What: Harmful cleaning products, such as drain cleaners, floor-care products, oven cleaners, window sprays, disinfecting wipes, furniture and metal polishes, pesticides and laundry products.
Why: These chemicals can irritate the eyes, skin and lungs, and worsen conditions such as asthma.
How: Use products that are third-party certified to be safer for health and the environment or make your own cleaning products. Get started with our Living Green Guide or watch our video on making a non-toxic, all-purpose cleaner. Carefully follow any instructions for use and storage provided on product labels.
Steps: Choose products that have a third-party certification like EPA’s SaferChoice, Green Seal or ECOLOGO and store them safely. Check the labels of household products for words such as “caution,” “warning,” “danger,” or “poison.” Do not flush these products down the toilet, or pour them into sinks, drains, storm drains or onto the ground. Check with your solid waste district for information on how to properly dispose of household hazardous waste.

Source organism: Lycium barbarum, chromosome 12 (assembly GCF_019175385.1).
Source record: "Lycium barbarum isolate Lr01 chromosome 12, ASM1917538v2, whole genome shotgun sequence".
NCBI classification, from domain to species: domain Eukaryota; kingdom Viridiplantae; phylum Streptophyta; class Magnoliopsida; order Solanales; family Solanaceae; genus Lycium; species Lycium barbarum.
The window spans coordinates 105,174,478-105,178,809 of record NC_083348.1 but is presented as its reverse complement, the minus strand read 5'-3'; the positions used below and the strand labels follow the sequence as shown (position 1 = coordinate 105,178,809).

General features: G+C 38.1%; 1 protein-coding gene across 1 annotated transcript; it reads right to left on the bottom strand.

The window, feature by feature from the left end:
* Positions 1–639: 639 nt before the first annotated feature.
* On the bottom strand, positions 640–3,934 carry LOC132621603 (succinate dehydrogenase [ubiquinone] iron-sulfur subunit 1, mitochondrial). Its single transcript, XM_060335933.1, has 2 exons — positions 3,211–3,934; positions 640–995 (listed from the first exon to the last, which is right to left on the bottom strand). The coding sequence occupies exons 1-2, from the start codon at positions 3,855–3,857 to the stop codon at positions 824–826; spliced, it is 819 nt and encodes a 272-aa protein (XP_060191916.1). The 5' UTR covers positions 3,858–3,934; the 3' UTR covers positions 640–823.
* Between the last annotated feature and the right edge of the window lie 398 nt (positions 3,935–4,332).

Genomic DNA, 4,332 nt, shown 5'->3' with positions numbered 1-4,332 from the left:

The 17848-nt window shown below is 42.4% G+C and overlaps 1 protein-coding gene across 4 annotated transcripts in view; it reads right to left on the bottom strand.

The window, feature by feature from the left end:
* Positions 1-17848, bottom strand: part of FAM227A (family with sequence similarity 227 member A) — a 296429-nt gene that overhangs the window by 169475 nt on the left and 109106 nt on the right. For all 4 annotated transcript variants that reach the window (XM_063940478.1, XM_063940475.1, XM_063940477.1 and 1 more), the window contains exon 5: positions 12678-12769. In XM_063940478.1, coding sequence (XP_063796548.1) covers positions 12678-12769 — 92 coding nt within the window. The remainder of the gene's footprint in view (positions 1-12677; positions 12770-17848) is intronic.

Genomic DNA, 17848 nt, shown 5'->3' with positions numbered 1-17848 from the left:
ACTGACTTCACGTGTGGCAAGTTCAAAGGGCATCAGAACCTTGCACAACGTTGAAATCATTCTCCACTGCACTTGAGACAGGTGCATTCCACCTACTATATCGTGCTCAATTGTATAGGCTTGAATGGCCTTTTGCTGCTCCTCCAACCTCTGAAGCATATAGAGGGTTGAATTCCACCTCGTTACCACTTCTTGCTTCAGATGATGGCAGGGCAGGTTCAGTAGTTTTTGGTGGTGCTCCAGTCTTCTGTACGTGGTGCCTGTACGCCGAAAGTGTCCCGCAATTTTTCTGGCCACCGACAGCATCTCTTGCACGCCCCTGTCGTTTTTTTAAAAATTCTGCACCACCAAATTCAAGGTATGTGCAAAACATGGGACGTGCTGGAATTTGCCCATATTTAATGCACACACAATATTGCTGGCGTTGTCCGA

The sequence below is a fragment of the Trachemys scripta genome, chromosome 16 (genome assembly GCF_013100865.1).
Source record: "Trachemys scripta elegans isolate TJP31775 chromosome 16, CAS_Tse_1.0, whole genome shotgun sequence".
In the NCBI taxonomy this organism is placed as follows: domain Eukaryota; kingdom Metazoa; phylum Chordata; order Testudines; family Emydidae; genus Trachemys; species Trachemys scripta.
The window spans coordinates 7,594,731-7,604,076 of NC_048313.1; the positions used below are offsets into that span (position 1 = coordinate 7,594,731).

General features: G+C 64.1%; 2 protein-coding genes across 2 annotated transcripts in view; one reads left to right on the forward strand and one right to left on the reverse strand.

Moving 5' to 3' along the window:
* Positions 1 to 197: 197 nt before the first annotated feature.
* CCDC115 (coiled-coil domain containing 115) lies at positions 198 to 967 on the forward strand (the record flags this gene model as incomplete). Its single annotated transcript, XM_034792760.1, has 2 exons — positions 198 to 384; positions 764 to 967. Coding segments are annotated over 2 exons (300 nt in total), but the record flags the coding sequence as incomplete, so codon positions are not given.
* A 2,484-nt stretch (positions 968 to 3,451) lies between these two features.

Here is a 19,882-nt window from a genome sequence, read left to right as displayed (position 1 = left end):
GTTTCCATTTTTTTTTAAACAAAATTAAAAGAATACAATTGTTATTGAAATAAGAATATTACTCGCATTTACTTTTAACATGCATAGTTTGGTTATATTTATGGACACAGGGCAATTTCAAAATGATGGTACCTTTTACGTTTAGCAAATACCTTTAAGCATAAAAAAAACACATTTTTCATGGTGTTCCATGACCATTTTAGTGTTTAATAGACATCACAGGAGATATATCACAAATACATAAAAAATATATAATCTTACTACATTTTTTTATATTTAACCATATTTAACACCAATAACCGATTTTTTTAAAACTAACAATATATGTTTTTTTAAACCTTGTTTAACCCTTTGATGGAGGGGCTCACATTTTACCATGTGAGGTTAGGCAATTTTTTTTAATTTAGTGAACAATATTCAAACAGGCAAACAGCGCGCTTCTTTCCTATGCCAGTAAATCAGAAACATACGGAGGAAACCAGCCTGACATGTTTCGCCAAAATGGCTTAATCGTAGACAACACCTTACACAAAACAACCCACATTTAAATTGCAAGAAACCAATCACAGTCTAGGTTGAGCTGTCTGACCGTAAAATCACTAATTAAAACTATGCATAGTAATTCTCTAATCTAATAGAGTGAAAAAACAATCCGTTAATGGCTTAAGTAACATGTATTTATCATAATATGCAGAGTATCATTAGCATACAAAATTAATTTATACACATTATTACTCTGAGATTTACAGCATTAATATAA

What: Alcohol, tobacco, and other drugs – including prescription medications and cannabis.
Why: To prevent substances from being swallowed accidentally.
How: Keep potentially harmful substances out of sight and out of reach for children and pets.
Steps: Place harmful substances on high shelves, behind closed doors, install child-proof latches, lock medicine cabinet. Learn more about safe disposal
What: Lead is found in paint and older items in your home that crumbles over time into invisible dust.
Why: Anyone can swallow or be exposed to lead dust and become poisoned, but young children, pregnant people, and pets are especially at risk.
How: Use lead-safe cleaning and lead-safe work practices to keep your home free of lead dust.
Steps: When cleaning, use a vacuum with a HEPA filter, a three-bucket mopping system, and disposable towels to wet-clean windowsills and other hard surfaces. Repair chipping or peeling paint using lead-safe work practices (like wet-sanding and wet-scraping). Learn more about lead hazards and lead poisoning